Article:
EMPI called solution to repeat registrations
Insurance, override’ decisions necessary
As burgeoning health systems strive to streamline operations and enhance customer service, more and more often the solution involves establishing an enterprise master person index (EMPI). That’s the case at Providence Health System in Portland, OR, which is in the midst of implementing an EMPI that is expected to be up and running by the end of 1999, says Barbara Wegner, CHAM, regional director for access services.
Armed with the desire to eliminate time-consuming repeat registrations, Providence partnered several years ago with Atlanta-based McKesson-HBOC to develop a common registration system, Wegner notes. That system — which was to encompass all parts of the multi-entity health system — was abandoned because of the overwhelming technology issues involved, she says. The more realistic alternative for systems seeking to streamline registration across an enterprise, she says, has become the EMPI.
"Nobody is very close to a common [enterprise] registration system," she points out, because the registration needs of physician offices differ so greatly from those of hospitals. What seems to make more sense, she says, is the EMPI, which interfaces with different registration systems and allows them to share demographic data.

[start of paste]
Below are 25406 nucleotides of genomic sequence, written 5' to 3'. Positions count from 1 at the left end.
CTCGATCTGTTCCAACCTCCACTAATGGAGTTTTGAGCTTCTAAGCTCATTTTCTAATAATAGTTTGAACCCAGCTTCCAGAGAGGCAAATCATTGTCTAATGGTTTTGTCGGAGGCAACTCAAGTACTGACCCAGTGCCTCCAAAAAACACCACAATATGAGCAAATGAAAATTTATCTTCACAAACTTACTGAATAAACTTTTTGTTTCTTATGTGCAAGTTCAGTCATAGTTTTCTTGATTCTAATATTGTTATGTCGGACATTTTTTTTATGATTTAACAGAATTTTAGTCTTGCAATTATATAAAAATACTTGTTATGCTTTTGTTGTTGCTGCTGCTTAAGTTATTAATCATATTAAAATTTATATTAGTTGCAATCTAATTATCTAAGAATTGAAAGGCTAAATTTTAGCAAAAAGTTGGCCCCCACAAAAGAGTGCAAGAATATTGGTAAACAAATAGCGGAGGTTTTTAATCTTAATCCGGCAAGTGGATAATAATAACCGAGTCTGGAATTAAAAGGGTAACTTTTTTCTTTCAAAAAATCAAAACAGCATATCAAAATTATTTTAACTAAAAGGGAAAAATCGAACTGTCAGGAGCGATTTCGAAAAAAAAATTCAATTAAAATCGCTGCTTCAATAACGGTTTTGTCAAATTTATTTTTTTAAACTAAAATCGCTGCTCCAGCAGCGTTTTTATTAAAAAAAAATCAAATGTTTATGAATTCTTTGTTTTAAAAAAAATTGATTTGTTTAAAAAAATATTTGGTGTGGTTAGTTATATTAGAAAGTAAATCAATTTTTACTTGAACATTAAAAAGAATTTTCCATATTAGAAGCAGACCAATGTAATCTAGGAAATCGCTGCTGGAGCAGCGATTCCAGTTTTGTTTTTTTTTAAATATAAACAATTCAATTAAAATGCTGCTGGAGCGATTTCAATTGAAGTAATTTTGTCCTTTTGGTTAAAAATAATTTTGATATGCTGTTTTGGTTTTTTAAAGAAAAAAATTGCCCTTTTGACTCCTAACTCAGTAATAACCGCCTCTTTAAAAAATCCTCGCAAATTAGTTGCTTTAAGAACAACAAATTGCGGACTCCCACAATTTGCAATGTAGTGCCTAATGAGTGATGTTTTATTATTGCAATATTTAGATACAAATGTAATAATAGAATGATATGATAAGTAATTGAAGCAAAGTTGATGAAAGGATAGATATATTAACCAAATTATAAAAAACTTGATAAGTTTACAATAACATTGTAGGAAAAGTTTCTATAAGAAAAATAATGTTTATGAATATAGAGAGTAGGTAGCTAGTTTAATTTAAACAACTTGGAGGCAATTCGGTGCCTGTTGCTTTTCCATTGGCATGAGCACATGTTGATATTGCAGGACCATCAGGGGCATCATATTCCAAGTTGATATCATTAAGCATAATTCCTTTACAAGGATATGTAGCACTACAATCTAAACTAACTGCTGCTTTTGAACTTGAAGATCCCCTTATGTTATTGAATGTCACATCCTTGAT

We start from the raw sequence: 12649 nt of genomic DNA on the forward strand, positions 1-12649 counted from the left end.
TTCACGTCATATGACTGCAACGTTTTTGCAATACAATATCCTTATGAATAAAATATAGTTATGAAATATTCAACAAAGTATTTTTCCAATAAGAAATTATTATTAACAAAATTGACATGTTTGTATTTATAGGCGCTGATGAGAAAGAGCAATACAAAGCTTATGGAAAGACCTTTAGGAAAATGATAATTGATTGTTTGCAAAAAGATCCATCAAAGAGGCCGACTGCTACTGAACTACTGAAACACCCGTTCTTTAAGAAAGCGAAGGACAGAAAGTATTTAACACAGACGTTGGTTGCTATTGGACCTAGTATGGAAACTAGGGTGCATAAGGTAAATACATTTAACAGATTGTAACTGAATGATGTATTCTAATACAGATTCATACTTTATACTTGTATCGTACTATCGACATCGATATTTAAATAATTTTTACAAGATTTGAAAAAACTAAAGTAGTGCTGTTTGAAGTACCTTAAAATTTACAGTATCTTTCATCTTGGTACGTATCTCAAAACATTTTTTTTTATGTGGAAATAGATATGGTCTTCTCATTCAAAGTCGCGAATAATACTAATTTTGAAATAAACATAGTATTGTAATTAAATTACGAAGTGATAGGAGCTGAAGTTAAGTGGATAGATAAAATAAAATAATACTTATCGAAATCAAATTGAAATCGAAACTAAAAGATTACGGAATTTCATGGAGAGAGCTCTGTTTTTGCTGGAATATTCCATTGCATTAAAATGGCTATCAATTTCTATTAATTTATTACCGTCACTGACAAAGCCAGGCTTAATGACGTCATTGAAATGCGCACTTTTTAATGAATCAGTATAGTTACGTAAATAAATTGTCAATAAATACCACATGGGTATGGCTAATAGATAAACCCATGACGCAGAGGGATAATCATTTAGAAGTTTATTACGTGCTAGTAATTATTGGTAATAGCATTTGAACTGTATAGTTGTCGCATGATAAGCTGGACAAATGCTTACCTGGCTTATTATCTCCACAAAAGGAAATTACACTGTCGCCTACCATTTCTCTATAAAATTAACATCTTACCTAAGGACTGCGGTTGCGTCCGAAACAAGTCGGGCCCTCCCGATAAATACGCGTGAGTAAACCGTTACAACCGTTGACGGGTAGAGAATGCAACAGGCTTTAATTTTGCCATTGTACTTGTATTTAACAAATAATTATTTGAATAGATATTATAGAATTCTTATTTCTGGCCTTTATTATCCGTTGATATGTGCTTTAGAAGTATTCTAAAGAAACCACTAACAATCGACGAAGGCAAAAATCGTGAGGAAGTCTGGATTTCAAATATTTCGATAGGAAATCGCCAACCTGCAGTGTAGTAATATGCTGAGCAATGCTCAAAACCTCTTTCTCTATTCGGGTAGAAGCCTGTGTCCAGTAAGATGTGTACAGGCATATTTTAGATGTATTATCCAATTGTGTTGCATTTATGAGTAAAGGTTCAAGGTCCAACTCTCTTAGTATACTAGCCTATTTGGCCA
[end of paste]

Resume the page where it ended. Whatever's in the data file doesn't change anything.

Faced with operating multiple entities whose computers can’t "talk" with each other — including seven acute-care hospitals, close to 100 physician groups, urgent care and occupational health clinics, and Oregon’s third-largest health plan — Providence made the decision to purchase an EMPI from Eclipsys Corp. in Delray Beach, FL.
Basically, the software feeds demographic data about the patient from the hospital’s McKesson-HBOC STAR registration system or the physician practices’ registration system into the EMPI, explains Joan Deardorff, quality and training analyst for access services.
Physicians’ office staff can pick a patient off the MPI and see the information that was entered for that patient during the last visit to the hospital, Deardorff says. The patient won’t be asked again to provide such basics as address, telephone number, and employer because that information will "flow" into the registration from the EMPI.
But before the EMPI becomes a reality, there are issues common to most health care systems that must be worked out. Those include:
• deciding whose information will prevail and which data will be in a "view only" mode;
• making sense of different insurance coverage;
• training staff on new Windows-based products.
In the discussion of whether the physician’s office information will override the hospital’s data or vice versa, "the one we struggle with the most is the insurance," she notes. "We have to be able to say, We want this from the physicians, but they don’t want it from us.’ The [hospital and physician] computer systems hold insurance so differently that we’re unable to map that information back and forth."